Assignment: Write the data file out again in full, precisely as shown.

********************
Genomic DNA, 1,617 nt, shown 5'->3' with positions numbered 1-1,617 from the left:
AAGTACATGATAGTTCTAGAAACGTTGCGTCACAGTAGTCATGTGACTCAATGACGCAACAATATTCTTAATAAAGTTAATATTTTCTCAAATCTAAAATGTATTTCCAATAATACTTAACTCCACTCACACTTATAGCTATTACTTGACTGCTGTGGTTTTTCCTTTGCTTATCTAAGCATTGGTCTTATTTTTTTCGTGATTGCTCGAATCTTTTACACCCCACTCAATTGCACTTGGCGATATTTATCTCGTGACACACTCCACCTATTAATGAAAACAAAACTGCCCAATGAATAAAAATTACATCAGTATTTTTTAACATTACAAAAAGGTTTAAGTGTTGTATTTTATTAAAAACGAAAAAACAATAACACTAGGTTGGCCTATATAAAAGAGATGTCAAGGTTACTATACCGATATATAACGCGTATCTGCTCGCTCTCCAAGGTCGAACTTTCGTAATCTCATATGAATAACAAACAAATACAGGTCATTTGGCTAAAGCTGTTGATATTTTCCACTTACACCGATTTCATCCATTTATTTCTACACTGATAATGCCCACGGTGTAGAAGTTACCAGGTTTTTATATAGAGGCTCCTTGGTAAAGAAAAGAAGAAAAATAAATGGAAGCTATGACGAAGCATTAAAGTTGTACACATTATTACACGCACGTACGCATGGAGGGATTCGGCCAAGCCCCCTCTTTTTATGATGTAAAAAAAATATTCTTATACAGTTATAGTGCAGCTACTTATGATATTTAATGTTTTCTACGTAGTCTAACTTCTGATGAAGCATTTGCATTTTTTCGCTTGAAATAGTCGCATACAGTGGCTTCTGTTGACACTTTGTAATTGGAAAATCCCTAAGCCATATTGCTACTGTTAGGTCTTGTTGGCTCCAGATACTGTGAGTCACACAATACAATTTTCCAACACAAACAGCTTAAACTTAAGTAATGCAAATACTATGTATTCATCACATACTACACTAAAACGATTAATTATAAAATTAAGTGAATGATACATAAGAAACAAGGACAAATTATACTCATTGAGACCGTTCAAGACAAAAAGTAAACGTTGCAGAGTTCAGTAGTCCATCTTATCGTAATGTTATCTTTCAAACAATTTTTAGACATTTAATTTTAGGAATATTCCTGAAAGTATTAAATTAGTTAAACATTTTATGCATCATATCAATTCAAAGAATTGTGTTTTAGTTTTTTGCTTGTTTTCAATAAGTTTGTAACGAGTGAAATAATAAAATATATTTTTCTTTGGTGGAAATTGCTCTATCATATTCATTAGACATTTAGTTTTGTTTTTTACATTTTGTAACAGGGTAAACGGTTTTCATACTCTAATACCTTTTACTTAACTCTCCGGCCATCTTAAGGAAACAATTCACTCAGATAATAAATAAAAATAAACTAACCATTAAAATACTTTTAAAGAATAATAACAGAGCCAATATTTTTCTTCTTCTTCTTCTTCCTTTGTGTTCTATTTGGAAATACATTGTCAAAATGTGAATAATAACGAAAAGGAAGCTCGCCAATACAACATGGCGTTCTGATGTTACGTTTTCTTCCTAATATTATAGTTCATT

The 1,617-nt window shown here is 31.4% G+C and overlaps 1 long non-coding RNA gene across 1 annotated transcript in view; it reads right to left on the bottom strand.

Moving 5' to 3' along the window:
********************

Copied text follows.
Genomic DNA, 1,617 nt, shown 5'->3' with positions numbered 1-1,617 from the left:
AAGTACATGATAGTTCTAGAAACGTTGCGTCACAGTAGTCATGTGACTCAATGACGCAACAATATTCTTAATAAAGTTAATATTTTCTCAAATCTAAAATGTATTTCCAATAATACTTAACTCCACTCACACTTATAGCTATTACTTGACTGCTGTGGTTTTTCCTTTGCTTATCTAAGCATTGGTCTTATTTTTTTCGTGATTGCTCGAATCTTTTACACCCCACTCAATTGCACTTGGCGATATTTATCTCGTGACACACTCCACCTATTAATGAAAACAAAACTGCCCAATGAATAAAAATTACATCAGTATTTTTTAACATTACAAAAAGGTTTAAGTGTTGTATTTTATTAAAAACGAAAAAACAATAACACTAGGTTGGCCTATATAAAAGAGATGTCAAGGTTACTATACCGATATATAACGCGTATCTGCTCGCTCTCCAAGGTCGAACTTTCGTAATCTCATATGAATAACAAACAAATACAGGTCATTTGGCTAAAGCTGTTGATATTTTCCACTTACACCGATTTCATCCATTTATTTCTACACTGATAATGCCCACGGTGTAGAAGTTACCAGGTTTTTATATAGAGGCTCCTTGGTAAAGAAAAGAAGAAAAATAAATGGAAGCTATGACGAAGCATTAAAGTTGTACACATTATTACACGCACGTACGCATGGAGGGATTCGGCCAAGCCCCCTCTTTTTATGATGTAAAAAAAATATTCTTATACAGTTATAGTGCAGCTACTTATGATATTTAATGTTTTCTACGTAGTCTAACTTCTGATGAAGCATTTGCATTTTTTCGCTTGAAATAGTCGCATACAGTGGCTTCTGTTGACACTTTGTAATTGGAAAATCCCTAAGCCATATTGCTACTGTTAGGTCTTGTTGGCTCCAGATACTGTGAGTCACACAATACAATTTTCCAACACAAACAGCTTAAACTTAAGTAATGCAAATACTATGTATTCATCACATACTACACTAAAACGATTAATTATAAAATTAAGTGAATGATACATAAGAAACAAGGACAAATTATACTCATTGAGACCGTTCAAGACAAAAAGTAAACGTTGCAGAGTTCAGTAGTCCATCTTATCGTAATGTTATCTTTCAAACAATTTTTAGACATTTAATTTTAGGAATATTCCTGAAAGTATTAAATTAGTTAAACATTTTATGCATCATATCAATTCAAAGAATTGTGTTTTAGTTTTTTGCTTGTTTTCAATAAGTTTGTAACGAGTGAAATAATAAAATATATTTTTCTTTGGTGGAAATTGCTCTATCATATTCATTAGACATTTAGTTTTGTTTTTTACATTTTGTAACAGGGTAAACGGTTTTCATACTCTAATACCTTTTACTTAACTCTCCGGCCATCTTAAGGAAACAATTCACTCAGATAATAAATAAAAATAAACTAACCATTAAAATACTTTTAAAGAATAATAACAGAGCCAATATTTTTCTTCTTCTTCTTCTTCCTTTGTGTTCTATTTGGAAATACATTGTCAAAATGTGAATAATAACGAAAAGGAAGCTCGCCAATACAACATGGCGTTCTGATGTTACGTTTTCTTCCTAATATTATAGTTCATT

The 1,617-nt window shown here is 31.4% G+C and overlaps 1 long non-coding RNA gene across 1 annotated transcript in view; it reads right to left on the bottom strand.

Moving 5' to 3' along the window: